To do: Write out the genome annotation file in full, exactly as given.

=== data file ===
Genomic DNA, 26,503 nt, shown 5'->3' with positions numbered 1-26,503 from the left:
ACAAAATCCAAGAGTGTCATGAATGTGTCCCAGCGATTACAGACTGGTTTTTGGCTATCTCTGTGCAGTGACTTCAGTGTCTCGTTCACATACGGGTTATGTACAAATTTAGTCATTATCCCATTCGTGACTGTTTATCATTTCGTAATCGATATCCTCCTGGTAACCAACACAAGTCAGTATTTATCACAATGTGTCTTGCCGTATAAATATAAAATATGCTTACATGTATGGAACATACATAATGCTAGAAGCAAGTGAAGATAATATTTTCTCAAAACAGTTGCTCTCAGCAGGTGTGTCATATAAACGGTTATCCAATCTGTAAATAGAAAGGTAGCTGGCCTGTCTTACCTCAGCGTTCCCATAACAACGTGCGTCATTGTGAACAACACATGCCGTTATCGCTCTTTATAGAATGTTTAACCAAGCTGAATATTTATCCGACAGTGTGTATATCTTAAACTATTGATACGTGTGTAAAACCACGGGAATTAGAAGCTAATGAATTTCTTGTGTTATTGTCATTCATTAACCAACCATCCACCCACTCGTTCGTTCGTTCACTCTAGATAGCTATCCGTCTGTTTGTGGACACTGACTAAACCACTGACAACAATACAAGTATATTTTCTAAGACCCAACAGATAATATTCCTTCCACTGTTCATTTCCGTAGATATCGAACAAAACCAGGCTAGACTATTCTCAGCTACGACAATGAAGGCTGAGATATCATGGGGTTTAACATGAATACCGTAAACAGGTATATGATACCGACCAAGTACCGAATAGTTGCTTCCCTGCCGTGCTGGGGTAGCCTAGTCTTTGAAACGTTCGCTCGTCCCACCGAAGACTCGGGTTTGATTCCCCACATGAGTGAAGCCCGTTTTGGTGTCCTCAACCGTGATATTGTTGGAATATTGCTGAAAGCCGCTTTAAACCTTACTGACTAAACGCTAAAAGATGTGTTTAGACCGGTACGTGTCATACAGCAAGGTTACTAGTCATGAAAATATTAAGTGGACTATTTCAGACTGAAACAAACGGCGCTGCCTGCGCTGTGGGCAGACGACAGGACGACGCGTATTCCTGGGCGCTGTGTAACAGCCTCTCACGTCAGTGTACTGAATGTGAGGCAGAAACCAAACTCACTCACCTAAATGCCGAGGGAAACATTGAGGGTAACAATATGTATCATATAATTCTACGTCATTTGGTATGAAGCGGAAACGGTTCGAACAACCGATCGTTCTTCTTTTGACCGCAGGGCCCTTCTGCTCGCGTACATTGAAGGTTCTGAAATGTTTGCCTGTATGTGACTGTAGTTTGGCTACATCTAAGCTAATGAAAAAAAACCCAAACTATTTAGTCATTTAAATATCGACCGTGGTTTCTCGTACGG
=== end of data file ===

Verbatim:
Genomic DNA, 26,503 nt, shown 5'->3' with positions numbered 1-26,503 from the left:
ACAAAATCCAAGAGTGTCATGAATGTGTCCCAGCGATTACAGACTGGTTTTTGGCTATCTCTGTGCAGTGACTTCAGTGTCTCGTTCACATACGGGTTATGTACAAATTTAGTCATTATCCCATTCGTGACTGTTTATCATTTCGTAATCGATATCCTCCTGGTAACCAACACAAGTCAGTATTTATCACAATGTGTCTTGCCGTATAAATATAAAATATGCTTACATGTATGGAACATACATAATGCTAGAAGCAAGTGAAGATAATATTTTCTCAAAACAGTTGCTCTCAGCAGGTGTGTCATATAAACGGTTATCCAATCTGTAAATAGAAAGGTAGCTGGCCTGTCTTACCTCAGCGTTCCCATAACAACGTGCGTCATTGTGAACAACACATGCCGTTATCGCTCTTTATAGAATGTTTAACCAAGCTGAATATTTATCCGACAGTGTGTATATCTTAAACTATTGATACGTGTGTAAAACCACGGGAATTAGAAGCTAATGAATTTCTTGTGTTATTGTCATTCATTAACCAACCATCCACCCACTCGTTCGTTCGTTCACTCTAGATAGCTATCCGTCTGTTTGTGGACACTGACTAAACCACTGACAACAATACAAGTATATTTTCTAAGACCCAACAGATAATATTCCTTCCACTGTTCATTTCCGTAGATATCGAACAAAACCAGGCTAGACTATTCTCAGCTACGACAATGAAGGCTGAGATATCATGGGGTTTAACATGAATACCGTAAACAGGTATATGATACCGACCAAGTACCGAATAGTTGCTTCCCTGCCGTGCTGGGGTAGCCTAGTCTTTGAAACGTTCGCTCGTCCCACCGAAGACTCGGGTTTGATTCCCCACATGAGTGAAGCCCGTTTTGGTGTCCTCAACCGTGATATTGTTGGAATATTGCTGAAAGCCGCTTTAAACCTTACTGACTAAACGCTAAAAGATGTGTTTAGACCGGTACGTGTCATACAGCAAGGTTACTAGTCATGAAAATATTAAGTGGACTATTTCAGACTGAAACAAACGGCGCTGCCTGCGCTGTGGGCAGACGACAGGACGACGCGTATTCCTGGGCGCTGTGTAACAGCCTCTCACGTCAGTGTACTGAATGTGAGGCAGAAACCAAACTCACTCACCTAAATGCCGAGGGAAACATTGAGGGTAACAATATGTATCATATAATTCTACGTCATTTGGTATGAAGCGGAAACGGTTCGAACAACCGATCGTTCTTCTTTTGACCGCAGGGCCCTTCTGCTCGCGTACATTGAAGGTTCTGAAATGTTTGCCTGTATGTGACTGTAGTTTGGCTACATCTAAGCTAATGAAAAAAAACCCAAACTATTTAGTCATTTAAATATCGACCGTGGTTTCTCGTACGG